So while playing a video game in which your body is a good distance away from the system is quite safe in terms of EMF exposure—such as is the case with a gaming console or a desktop computer—playing games on a handheld system, cell phone, tablet or laptop directly against the body may increase the level of risk for the aforementioned health effects.
However, some of the largest concerns with being an active gamer are the impacts staring at a screen and interacting in a simulated reality has on neurological processes and vision.
Just like overworking your body’s muscles in the gym could lead to injuries and other issues, overworking muscles in your eyes and brain can sometimes do more harm than good. Below are some of the effects video gaming can have on eyes and the brain, as well as why children, specifically, are more at risk.
According to the Vision Council, 59 percent of adult Americans report experiencing symptoms of digital eye strain (DES). DES can occur from looking at a screen for more than two hours at a time.
Symptoms include eye strain, dry eye, headaches, blurred vision, and neck and shoulder pain. These symptoms are temporary, but there is research that suggests too much screen time can lead to permanent damage.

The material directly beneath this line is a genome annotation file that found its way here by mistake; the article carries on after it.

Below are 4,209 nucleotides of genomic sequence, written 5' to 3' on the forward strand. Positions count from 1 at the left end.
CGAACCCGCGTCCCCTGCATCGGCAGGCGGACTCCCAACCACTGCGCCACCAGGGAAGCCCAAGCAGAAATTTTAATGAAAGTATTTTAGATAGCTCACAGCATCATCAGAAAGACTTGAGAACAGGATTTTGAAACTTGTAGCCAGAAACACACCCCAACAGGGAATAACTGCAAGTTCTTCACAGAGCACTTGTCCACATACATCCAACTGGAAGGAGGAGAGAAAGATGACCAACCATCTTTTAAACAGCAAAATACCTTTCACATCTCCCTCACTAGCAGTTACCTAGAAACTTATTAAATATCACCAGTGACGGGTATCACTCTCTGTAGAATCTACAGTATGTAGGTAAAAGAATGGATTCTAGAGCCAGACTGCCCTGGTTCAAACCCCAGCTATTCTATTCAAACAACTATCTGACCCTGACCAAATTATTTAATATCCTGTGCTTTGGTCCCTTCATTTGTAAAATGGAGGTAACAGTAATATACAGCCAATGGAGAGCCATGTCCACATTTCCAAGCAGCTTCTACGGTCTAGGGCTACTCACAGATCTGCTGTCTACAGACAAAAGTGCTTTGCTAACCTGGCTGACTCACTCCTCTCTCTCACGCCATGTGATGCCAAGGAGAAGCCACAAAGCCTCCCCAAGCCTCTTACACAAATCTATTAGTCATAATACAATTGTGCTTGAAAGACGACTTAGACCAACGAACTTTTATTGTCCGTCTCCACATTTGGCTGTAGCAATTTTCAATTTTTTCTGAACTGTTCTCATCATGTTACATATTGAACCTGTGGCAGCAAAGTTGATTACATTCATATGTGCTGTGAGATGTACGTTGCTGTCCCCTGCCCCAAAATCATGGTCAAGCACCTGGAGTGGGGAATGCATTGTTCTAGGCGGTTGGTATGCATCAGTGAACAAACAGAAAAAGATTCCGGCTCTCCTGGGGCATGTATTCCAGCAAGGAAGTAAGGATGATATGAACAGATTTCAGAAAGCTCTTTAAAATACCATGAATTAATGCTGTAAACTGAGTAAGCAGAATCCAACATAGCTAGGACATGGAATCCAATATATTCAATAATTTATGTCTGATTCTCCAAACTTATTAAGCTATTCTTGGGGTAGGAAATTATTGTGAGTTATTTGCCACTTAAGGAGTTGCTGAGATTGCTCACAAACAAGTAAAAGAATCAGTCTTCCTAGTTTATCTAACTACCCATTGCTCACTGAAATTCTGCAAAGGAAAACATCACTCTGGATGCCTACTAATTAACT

Digital electronic screens use LED diodes to emit a high-energy blue light, which is covered in low-energy phosphors to make the screen appear white. Evidence has found that this high-energy blue light can damage your eyes’ retinas and destroy specific membranes. This may accelerate the development of cataracts and macular degeneration.
Macular degeneration is one of the leading causes of vision loss in older Americans, so while gaming excessively at a young age may not have immediately noticeable impacts, there may be negative long-term effects.
WATCH VIDEO: What is Blue Light? Why Digital Screens are Harmful for Eye Health
Besides the negative health effects of looking at video screens for too long, overworking your brain through gaming can affect neurological processes as well.